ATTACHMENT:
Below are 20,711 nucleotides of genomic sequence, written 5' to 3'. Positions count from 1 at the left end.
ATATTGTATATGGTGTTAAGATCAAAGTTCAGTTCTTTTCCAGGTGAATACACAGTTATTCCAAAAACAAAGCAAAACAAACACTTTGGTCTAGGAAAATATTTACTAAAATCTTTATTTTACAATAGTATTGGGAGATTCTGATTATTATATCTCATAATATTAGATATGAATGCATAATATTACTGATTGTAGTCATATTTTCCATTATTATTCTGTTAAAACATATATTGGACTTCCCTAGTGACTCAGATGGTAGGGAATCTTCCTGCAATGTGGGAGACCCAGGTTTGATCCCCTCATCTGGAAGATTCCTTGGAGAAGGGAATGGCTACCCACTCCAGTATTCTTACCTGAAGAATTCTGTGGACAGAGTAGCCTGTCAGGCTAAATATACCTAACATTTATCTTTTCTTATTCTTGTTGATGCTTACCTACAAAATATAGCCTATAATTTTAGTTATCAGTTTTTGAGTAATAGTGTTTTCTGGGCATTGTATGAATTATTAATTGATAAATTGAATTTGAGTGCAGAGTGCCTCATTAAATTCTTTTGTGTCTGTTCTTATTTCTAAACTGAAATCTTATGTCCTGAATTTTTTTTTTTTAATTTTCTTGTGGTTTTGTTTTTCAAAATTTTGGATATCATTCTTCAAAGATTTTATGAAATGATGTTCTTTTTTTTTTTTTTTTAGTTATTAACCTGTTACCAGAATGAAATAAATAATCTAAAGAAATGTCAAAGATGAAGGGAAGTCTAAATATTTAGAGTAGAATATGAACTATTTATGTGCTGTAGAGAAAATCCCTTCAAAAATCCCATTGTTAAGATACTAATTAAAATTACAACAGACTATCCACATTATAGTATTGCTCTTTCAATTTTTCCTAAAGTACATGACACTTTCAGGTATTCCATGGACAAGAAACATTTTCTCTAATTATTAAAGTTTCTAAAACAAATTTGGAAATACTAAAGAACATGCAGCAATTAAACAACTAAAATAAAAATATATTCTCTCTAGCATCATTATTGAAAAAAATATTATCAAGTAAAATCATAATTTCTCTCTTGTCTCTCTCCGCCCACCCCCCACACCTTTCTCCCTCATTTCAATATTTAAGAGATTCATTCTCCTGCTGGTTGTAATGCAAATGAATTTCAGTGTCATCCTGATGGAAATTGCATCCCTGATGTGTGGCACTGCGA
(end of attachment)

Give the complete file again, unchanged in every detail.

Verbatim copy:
Below are 20,711 nucleotides of genomic sequence, written 5' to 3'. Positions count from 1 at the left end.
ATATTGTATATGGTGTTAAGATCAAAGTTCAGTTCTTTTCCAGGTGAATACACAGTTATTCCAAAAACAAAGCAAAACAAACACTTTGGTCTAGGAAAATATTTACTAAAATCTTTATTTTACAATAGTATTGGGAGATTCTGATTATTATATCTCATAATATTAGATATGAATGCATAATATTACTGATTGTAGTCATATTTTCCATTATTATTCTGTTAAAACATATATTGGACTTCCCTAGTGACTCAGATGGTAGGGAATCTTCCTGCAATGTGGGAGACCCAGGTTTGATCCCCTCATCTGGAAGATTCCTTGGAGAAGGGAATGGCTACCCACTCCAGTATTCTTACCTGAAGAATTCTGTGGACAGAGTAGCCTGTCAGGCTAAATATACCTAACATTTATCTTTTCTTATTCTTGTTGATGCTTACCTACAAAATATAGCCTATAATTTTAGTTATCAGTTTTTGAGTAATAGTGTTTTCTGGGCATTGTATGAATTATTAATTGATAAATTGAATTTGAGTGCAGAGTGCCTCATTAAATTCTTTTGTGTCTGTTCTTATTTCTAAACTGAAATCTTATGTCCTGAATTTTTTTTTTTTAATTTTCTTGTGGTTTTGTTTTTCAAAATTTTGGATATCATTCTTCAAAGATTTTATGAAATGATGTTCTTTTTTTTTTTTTTTTAGTTATTAACCTGTTACCAGAATGAAATAAATAATCTAAAGAAATGTCAAAGATGAAGGGAAGTCTAAATATTTAGAGTAGAATATGAACTATTTATGTGCTGTAGAGAAAATCCCTTCAAAAATCCCATTGTTAAGATACTAATTAAAATTACAACAGACTATCCACATTATAGTATTGCTCTTTCAATTTTTCCTAAAGTACATGACACTTTCAGGTATTCCATGGACAAGAAACATTTTCTCTAATTATTAAAGTTTCTAAAACAAATTTGGAAATACTAAAGAACATGCAGCAATTAAACAACTAAAATAAAAATATATTCTCTCTAGCATCATTATTGAAAAAAATATTATCAAGTAAAATCATAATTTCTCTCTTGTCTCTCTCCGCCCACCCCCCACACCTTTCTCCCTCATTTCAATATTTAAGAGATTCATTCTCCTGCTGGTTGTAATGCAAATGAATTTCAGTGTCATCCTGATGGAAATTGCATCCCTGATGTGTGGCACTGCGA